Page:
In 10 years with RA, I’ve grown weary of the world of holistic treatments. I certainly believe in their virtues; I would argue a balance of exercise and natural foods has measurably reduced my RA symptoms. But I dislike how anytime there is a new discovery, it becomes a fad and a moneymaking opportunity.
The latest is cannabidiol (CBD) oil. CBD oil is an extract of cannabis without THC — the psychoactive element of the plant. I first heard about it a few years ago when my uncle had colon cancer and was given one month to live. Back then, CBD oil had yet to become the craze it is now. CBD has become a buzzword used by product sellers to get you to buy anything from lotions to granola bars.
My uncle made it himself, via an exhaustive extraction procedure. He went on to live two more years with a high quality of life. That testimonial told me not to dismiss CBD oil as a fad. Then I learned about its use in treating chronic pain. I wondered if it could work for my RA?
I decided to try CBD oil for one month. A physical therapist friend of mine, who concocts dosages for her patients, sent me a generous supply. On the label was an encouraging message.
She advised me to take five drops in the morning, and five at night. Each drop had 5 mgs of CBD, meaning I was ingesting 50 mg of CBD each day. I was warned that though the taste might be bitter, I ought to try to hold the oil under my tongue for about five minutes so the tiny blood vessels beneath my tongue could absorb the oil and transfer it directly into my bloodstream.
I admit, initially I was uncomfortable. I’d had a couple of bad experiences with edible marijuana and had also witnessed a pitbull accidentally enter the fourth dimension one night after eating “weed butter.” I was not trying to be Hunter S. Thompson and have traumatizing hallucinations while on journalistic assignment.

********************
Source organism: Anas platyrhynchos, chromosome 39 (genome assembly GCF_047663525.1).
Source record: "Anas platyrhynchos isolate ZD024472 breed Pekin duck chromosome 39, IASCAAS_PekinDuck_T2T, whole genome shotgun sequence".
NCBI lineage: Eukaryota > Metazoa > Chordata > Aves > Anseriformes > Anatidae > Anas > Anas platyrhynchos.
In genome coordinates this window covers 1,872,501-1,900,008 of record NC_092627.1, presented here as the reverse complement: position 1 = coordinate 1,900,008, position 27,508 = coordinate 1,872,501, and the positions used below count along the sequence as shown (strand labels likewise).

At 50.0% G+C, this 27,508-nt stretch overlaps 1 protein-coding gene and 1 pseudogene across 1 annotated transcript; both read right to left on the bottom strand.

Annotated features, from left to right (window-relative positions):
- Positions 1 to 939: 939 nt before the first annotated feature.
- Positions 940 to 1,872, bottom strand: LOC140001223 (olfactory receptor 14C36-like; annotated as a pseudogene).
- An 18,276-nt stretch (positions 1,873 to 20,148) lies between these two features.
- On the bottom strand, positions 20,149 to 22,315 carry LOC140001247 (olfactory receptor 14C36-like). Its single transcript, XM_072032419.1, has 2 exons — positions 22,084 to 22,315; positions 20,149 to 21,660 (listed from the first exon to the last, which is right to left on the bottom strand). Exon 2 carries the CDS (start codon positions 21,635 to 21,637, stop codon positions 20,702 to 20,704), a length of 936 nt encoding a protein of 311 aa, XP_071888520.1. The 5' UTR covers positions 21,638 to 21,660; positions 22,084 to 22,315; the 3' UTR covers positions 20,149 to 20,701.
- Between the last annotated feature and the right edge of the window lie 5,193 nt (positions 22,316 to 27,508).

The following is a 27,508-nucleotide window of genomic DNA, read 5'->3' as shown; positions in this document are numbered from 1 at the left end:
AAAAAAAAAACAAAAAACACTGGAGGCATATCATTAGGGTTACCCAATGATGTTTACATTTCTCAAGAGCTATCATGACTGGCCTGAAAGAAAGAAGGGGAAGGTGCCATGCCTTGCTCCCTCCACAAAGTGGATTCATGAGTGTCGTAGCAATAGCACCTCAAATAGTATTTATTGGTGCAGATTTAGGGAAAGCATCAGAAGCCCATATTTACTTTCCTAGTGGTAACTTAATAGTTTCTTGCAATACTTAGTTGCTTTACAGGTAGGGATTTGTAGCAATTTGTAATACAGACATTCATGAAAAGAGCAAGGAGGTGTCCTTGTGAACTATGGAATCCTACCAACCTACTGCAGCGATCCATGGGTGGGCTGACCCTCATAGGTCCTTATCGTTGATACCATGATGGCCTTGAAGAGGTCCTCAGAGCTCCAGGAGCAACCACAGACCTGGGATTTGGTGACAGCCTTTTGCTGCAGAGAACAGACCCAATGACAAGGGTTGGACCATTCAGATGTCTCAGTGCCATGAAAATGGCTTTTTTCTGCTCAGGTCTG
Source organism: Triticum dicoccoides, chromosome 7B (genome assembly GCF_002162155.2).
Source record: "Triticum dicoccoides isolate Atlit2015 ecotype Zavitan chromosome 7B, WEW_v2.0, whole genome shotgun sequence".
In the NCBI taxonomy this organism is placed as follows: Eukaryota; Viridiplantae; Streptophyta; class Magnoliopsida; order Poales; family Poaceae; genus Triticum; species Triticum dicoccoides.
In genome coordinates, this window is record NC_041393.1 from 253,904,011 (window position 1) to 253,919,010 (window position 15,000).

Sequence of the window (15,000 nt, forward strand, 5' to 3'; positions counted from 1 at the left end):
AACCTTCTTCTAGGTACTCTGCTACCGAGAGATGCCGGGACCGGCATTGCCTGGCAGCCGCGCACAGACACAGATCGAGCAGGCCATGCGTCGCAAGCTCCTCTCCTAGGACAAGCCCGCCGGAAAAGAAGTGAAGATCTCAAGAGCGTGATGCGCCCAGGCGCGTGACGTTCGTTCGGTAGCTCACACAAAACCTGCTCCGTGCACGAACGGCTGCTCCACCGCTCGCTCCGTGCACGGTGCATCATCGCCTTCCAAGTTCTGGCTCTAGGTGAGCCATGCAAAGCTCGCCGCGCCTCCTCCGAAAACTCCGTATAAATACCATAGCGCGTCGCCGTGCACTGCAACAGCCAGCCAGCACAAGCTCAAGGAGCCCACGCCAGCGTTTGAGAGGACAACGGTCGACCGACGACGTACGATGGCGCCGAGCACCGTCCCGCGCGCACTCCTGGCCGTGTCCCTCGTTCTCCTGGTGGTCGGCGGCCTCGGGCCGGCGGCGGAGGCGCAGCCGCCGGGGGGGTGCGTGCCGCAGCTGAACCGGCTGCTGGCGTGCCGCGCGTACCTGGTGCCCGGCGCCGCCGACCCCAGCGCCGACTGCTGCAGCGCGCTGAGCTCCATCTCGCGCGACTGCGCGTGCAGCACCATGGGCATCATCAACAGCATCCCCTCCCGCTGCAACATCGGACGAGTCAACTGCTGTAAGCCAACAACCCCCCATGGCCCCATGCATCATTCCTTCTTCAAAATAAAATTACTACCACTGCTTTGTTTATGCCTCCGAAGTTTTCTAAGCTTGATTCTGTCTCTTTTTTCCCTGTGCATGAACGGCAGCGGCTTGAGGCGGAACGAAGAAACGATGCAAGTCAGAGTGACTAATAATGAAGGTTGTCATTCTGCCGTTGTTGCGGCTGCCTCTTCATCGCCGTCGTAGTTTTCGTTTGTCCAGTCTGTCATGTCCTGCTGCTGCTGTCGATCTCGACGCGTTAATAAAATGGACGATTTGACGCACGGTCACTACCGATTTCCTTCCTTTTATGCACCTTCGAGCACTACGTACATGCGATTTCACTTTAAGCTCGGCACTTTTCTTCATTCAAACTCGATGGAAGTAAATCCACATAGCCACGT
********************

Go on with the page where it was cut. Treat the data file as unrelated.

My wife, Kendall, who fears nothing, tried it with me. That way, we’d have each other to curl into if our world began melting. I waited for it to happen. It didn’t; apparently everyone who told me over and over that there was no THC, and thus no mind-altering component, had been right.
First, a disclaimer: The same week I started CBD, I took my RA meds. My prescription is a weekly self-injection of Orencia, a biologic. So my results may have been affected by that.
As I said before, I am resistant to hype. I would rather say something isn’t working (even if it is), than fall victim to placebo effect. With that in mind, I feel fairly certain that CBD oil has had a quantifiable effect on my symptoms. My joints felt like they’d received a dose of WD-40. Tasks that were typically hard for me in the morning — making a fist, turning the key in the ignition — I could do without wincing. This went on for a week and I told myself: It’s probably just the Orencia doing its job.
Days went by. At the gym, usually when I did certain lifts, such as power cleans, or light bench press, I would pay for it the next day with tender, stiff elbows and wrists, but I noticed I was waking up the next day limber.
It has now been 38 days, and I have not taken my RA meds. Is this the first time that has ever happened? No. I’ve gone stretches without meds if my symptoms aren’t acting up. But I will say, this is rare. Do I think I will take my meds again? Absolutely. I think this CBD treatment has had an impact on my pain, but not the disease itself. I’ve had no side effects, physical or mental. For anyone managing RA pain, I think this treatment is worth investigating and considering. Of course, before implementing anything new, you should consult with your rheumatologist.
See more helpful articles:
Medical Marijuana - Q&A With Sue Rosen, R.N., Legal Liaison
CBD for Veterans for Pain Management
Marijuana and Chronic Pain: Q&A With Dr. David Barton